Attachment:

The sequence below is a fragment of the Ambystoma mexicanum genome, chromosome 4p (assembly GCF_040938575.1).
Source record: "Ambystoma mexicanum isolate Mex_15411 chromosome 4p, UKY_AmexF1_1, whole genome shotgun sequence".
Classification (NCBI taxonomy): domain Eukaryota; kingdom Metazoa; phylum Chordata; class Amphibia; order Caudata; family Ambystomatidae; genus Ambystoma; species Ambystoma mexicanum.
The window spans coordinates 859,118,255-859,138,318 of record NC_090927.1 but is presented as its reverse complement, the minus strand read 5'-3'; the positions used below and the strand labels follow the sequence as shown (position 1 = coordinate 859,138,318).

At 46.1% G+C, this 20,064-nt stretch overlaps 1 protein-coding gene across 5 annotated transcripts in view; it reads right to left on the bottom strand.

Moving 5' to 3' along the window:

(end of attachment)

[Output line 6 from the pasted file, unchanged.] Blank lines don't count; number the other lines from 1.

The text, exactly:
Moving 5' to 3' along the window: